Frontline watches the rise and fall of Yugoslavian film in Cinema Komunisto

By William Turvill 

The end of the Frontline Club’s screening season was marked, on Sunday 27 November, with the showing of Cinema Komunisto, featuring a subsequent question and answer discussion led by one of the film’s producers, Iva Plemic.

The film, created by a group of young filmmakers from Serbia, documents the creation and collapse of Yugoslavian cinema, which was heavily influenced by the state of Yugoslavia and its former leader Tito. To the delight of Plemic, one audience member asked immediately about the metaphorical association between the rise and fall of Yugoslavian cinema – Avala Studios, Belgrade, in particular – and that of the nation itself.

“Thank you very much for the question,” she responded. “This really was a big part of the film for us, the creators, and I’m very glad you picked up on it. The film industry, as this movie shows, was heavily supported by the country and by Tito. When he died, and as the country demised, so did this once-great industry. Avala Studios was the focus of the film, but there are many more like it across the old Yugoslavia.”

Plemic was later to justify the film’s implication that Yugoslavia, as a nation, thrived under the rule of Tito. Despite not living during the time of Tito, Plemic answered strongly and assertively. She said:  “Yugoslavia, under Tito, was a successful country. Most people in the nation, led by a hedonistic leader who loved life and films, were happy and lived good lives.” An audience member, who lived in Yugoslavia under Tito’s rule, elaborated: “The western perception runs that Tito was just a dictator but we never felt like that. We didn’t see him as a dictator – for whatever reason, most of us loved him.”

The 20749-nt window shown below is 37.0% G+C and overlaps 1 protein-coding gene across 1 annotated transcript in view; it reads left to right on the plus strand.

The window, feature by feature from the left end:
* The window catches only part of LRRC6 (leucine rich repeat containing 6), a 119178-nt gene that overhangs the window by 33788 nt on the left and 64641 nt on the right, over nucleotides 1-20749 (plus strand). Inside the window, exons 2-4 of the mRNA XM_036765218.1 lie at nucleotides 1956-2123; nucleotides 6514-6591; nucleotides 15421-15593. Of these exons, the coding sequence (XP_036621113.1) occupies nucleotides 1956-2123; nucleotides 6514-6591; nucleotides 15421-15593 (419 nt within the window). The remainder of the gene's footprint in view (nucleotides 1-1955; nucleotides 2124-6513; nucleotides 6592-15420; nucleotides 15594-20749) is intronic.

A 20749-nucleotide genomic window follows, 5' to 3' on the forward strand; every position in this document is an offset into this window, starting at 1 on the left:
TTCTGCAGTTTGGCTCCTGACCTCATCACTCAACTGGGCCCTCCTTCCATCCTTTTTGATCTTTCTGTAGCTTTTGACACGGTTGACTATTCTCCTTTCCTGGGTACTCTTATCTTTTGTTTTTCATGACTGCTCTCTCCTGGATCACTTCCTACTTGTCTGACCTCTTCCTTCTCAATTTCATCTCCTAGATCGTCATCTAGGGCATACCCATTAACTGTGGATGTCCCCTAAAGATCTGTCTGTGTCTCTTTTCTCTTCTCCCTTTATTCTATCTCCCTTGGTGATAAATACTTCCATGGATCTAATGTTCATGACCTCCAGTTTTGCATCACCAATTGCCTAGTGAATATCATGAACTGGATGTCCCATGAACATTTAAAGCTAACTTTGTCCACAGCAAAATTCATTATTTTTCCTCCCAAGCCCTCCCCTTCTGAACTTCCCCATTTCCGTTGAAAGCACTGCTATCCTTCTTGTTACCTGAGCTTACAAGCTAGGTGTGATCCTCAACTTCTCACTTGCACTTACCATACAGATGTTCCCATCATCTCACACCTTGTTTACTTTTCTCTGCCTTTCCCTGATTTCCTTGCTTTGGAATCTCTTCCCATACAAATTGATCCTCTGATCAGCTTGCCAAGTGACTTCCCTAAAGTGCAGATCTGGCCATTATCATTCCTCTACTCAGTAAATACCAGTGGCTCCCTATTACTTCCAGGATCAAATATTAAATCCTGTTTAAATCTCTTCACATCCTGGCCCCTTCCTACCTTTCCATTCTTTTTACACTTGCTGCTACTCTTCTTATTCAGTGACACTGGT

The film, by the end, reports that Avala Studios, alongside Yugoslavian cinema, has crumbled. Asked of the current situation, Plemic said:

“At the moment, Avala is in official bankruptcy. The state is attempting to find a buyer, but with no conditions attached – for all they care, it could be turned into a shopping mall. We, the film makers, have set up a petition on our website because we believe it is a part of our history and its cinematic tradition should continue.”

Following an intense round of questions late on Sunday afternoon, Plemic said that she had enjoyed the experience, despite her initial apprehension. “This is my first visit to the Club and I was worried about what to expect,” she told Frontline.

“People who had been before told me I’d be facing a very well-informed audience and to be careful in the Q&A session. This, and the reputation of the club, made me very nervous. I think it went well, though. Having the film shown at such a big venue was very important for us.”